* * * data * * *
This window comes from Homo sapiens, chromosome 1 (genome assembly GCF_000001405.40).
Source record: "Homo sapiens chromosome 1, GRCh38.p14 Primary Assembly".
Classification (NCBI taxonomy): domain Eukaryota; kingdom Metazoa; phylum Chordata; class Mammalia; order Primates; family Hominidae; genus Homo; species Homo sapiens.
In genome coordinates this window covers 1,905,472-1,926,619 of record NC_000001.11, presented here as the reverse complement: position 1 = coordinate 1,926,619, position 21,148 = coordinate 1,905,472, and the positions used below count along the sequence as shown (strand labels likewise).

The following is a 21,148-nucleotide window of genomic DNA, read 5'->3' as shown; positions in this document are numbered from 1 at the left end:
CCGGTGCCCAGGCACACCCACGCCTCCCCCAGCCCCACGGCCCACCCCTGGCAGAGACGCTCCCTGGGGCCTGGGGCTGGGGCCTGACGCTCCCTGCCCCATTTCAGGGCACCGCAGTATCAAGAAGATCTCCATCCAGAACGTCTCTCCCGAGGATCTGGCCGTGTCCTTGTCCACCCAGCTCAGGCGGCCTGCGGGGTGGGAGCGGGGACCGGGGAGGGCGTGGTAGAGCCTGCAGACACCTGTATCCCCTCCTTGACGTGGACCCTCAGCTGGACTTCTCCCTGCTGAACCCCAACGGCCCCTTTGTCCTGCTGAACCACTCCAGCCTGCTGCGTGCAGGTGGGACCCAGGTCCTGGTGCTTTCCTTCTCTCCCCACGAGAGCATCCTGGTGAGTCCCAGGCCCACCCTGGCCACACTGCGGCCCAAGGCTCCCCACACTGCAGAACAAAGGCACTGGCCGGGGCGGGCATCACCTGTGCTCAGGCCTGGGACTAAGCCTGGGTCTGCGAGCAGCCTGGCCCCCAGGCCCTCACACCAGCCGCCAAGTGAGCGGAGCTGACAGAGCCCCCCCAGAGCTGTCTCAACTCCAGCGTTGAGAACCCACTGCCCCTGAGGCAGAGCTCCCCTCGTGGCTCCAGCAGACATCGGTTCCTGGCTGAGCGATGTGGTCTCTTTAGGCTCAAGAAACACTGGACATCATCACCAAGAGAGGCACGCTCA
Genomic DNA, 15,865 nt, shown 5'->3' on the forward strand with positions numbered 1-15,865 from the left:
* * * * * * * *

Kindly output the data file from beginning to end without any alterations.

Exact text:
This window comes from Homo sapiens, chromosome 1 (genome assembly GCF_000001405.40).
Source record: "Homo sapiens chromosome 1, GRCh38.p14 Primary Assembly".
Classification (NCBI taxonomy): domain Eukaryota; kingdom Metazoa; phylum Chordata; class Mammalia; order Primates; family Hominidae; genus Homo; species Homo sapiens.
In genome coordinates this window covers 1,905,472-1,926,619 of record NC_000001.11, presented here as the reverse complement: position 1 = coordinate 1,926,619, position 21,148 = coordinate 1,905,472, and the positions used below count along the sequence as shown (strand labels likewise).

The following is a 21,148-nucleotide window of genomic DNA, read 5'->3' as shown; positions in this document are numbered from 1 at the left end:
CCGGTGCCCAGGCACACCCACGCCTCCCCCAGCCCCACGGCCCACCCCTGGCAGAGACGCTCCCTGGGGCCTGGGGCTGGGGCCTGACGCTCCCTGCCCCATTTCAGGGCACCGCAGTATCAAGAAGATCTCCATCCAGAACGTCTCTCCCGAGGATCTGGCCGTGTCCTTGTCCACCCAGCTCAGGCGGCCTGCGGGGTGGGAGCGGGGACCGGGGAGGGCGTGGTAGAGCCTGCAGACACCTGTATCCCCTCCTTGACGTGGACCCTCAGCTGGACTTCTCCCTGCTGAACCCCAACGGCCCCTTTGTCCTGCTGAACCACTCCAGCCTGCTGCGTGCAGGTGGGACCCAGGTCCTGGTGCTTTCCTTCTCTCCCCACGAGAGCATCCTGGTGAGTCCCAGGCCCACCCTGGCCACACTGCGGCCCAAGGCTCCCCACACTGCAGAACAAAGGCACTGGCCGGGGCGGGCATCACCTGTGCTCAGGCCTGGGACTAAGCCTGGGTCTGCGAGCAGCCTGGCCCCCAGGCCCTCACACCAGCCGCCAAGTGAGCGGAGCTGACAGAGCCCCCCCAGAGCTGTCTCAACTCCAGCGTTGAGAACCCACTGCCCCTGAGGCAGAGCTCCCCTCGTGGCTCCAGCAGACATCGGTTCCTGGCTGAGCGATGTGGTCTCTTTAGGCTCAAGAAACACTGGACATCATCACCAAGAGAGGCACGCTCA
Genomic DNA, 15,865 nt, shown 5'->3' on the forward strand with positions numbered 1-15,865 from the left: